Post-recession Buncombe still struggling, local poverty rates surpass state and national average

Post-recession Buncombe still struggling, local poverty rates surpass state and national average-attachment0

After sharing 42 slides worth of charts, data and graphs, an independent economic consultant speaking to local doctors, health advocates, politicians and board members at the Feb. 22 meeting of the Buncombe County Department of Health and Human Services made a conclusion: Though the recession started five years ago, the numbers show that Buncombe County still has “a ways to go.”

“If you look at those charts … and get your calculator out as sort of a basic forecast, you can say that in a year and a half we’ll be back to where we were in 2007. But remember: We’ve added people since that time. So it’s probably going to be eight or nine years to get back to where we were, to get everybody employed at the same rate we were in 2007,” explained Tom Tveidt, an independent economist with SYNEVA Economics, a private consultancy that specializes in providing decision makers with local and regional economic analysis. “Nationwide we’re still 3.1 million jobs less than where we were in 2007, so we’re not there yet. We haven’t gotten back. That’s why five years later we’re still talking about it.”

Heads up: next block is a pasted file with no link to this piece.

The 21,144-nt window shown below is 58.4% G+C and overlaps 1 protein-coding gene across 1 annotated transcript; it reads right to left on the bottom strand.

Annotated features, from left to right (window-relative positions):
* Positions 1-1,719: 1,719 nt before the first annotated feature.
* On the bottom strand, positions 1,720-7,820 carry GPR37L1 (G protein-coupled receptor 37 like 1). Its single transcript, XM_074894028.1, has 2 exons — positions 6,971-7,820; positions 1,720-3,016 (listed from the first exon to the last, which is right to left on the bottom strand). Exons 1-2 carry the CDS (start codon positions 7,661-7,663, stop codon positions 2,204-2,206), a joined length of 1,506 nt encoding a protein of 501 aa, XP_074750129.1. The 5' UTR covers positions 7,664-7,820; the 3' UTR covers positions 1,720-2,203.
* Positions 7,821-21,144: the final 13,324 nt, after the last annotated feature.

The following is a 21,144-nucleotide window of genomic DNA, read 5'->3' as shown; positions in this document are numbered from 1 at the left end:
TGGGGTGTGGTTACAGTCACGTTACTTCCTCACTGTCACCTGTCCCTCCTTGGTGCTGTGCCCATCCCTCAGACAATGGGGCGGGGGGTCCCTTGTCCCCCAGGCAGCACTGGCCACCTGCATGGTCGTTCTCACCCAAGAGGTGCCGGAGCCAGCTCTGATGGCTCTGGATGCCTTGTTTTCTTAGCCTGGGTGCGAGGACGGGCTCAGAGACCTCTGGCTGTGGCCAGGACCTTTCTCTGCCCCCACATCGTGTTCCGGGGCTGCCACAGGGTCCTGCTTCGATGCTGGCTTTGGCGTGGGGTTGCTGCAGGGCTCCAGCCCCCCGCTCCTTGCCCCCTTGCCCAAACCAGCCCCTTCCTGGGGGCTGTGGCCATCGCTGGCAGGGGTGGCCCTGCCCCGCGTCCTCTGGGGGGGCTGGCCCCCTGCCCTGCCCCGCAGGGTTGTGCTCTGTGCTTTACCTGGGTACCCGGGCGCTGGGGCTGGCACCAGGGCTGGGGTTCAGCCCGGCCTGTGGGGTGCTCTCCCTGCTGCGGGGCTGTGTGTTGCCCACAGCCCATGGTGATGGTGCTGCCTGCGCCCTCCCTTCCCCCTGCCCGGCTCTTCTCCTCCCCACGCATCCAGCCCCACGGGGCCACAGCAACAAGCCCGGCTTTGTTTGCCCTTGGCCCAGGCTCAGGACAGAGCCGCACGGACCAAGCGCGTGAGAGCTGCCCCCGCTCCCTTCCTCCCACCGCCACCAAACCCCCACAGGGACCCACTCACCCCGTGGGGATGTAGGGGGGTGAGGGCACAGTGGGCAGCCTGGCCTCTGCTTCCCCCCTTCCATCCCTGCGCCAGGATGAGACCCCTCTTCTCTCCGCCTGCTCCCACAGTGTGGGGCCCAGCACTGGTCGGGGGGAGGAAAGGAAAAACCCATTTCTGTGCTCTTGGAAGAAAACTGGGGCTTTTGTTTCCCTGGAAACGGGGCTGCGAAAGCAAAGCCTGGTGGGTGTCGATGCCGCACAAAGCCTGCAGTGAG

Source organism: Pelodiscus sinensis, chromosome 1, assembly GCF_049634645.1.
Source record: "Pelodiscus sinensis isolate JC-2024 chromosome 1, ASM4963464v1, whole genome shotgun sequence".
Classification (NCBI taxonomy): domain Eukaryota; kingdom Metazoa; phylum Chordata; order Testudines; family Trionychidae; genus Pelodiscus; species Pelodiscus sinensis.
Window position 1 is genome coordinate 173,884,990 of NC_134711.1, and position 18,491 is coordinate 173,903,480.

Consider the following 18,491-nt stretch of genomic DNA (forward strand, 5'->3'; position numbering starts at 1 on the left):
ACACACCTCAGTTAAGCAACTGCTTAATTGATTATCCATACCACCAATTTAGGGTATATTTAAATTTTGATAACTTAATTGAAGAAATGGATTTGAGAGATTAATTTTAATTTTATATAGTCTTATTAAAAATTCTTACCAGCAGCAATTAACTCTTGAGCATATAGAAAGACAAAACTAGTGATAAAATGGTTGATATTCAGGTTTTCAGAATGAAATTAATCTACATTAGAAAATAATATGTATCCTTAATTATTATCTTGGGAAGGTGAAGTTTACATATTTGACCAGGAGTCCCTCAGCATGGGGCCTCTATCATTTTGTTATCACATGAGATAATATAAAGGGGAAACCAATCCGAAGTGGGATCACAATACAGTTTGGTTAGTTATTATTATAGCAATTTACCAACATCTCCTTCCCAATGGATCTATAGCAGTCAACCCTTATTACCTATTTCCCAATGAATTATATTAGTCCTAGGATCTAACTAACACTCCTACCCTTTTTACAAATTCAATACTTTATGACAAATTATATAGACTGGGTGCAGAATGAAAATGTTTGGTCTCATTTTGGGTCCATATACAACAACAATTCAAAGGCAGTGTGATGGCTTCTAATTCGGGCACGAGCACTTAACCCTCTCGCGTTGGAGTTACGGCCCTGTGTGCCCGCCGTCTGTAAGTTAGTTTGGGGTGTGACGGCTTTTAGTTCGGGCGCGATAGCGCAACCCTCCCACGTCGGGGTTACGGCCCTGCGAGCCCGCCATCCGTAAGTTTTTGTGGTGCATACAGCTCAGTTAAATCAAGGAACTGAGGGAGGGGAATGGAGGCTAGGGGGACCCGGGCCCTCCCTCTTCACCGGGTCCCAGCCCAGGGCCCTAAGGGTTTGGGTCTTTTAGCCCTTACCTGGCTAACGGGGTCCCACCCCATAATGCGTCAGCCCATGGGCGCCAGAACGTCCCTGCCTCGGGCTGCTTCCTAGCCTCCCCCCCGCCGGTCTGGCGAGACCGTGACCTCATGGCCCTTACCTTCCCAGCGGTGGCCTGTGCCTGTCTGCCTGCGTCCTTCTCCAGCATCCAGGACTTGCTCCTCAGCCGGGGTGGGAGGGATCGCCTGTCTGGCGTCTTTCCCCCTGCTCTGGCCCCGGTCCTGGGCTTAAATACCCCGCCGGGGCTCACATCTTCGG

Here are some highlights from Tveidt’s presentation:

Poverty rate at an all-time high

According to numbers from the U.S. Census Bureau, Buncombe County officially surpassed the state (17.9 percent) and national poverty rate (just under 16 percent) in 2011 — making poverty at a historic all-time high with 18.1 percent of Buncombe County residents living in poverty, or a little more than 40,000 people.

Construction jobs hit the hardest

Since the recession, construction jobs saw a 37 percent loss in Buncombe County as of 2012 followed by manufacturing (12 percent), administrative services (11 percent) and educational services (3 percent). Health care jobs continue to grow, and saw a 10 percent increase since 2007.

The 14-24 age group saw the greatest job loss of any age group

Since 2007, the number of jobs for 14-24-year-olds has declined by nearly 30 percent — an opposite experience for the Baby Boomer 55-64 age group whose employment has improved by 5 percent since the recession.

The presentation can be found in full below:

  Buncombe County Economic Overview by SYNEVA by   Caitlin Byrd

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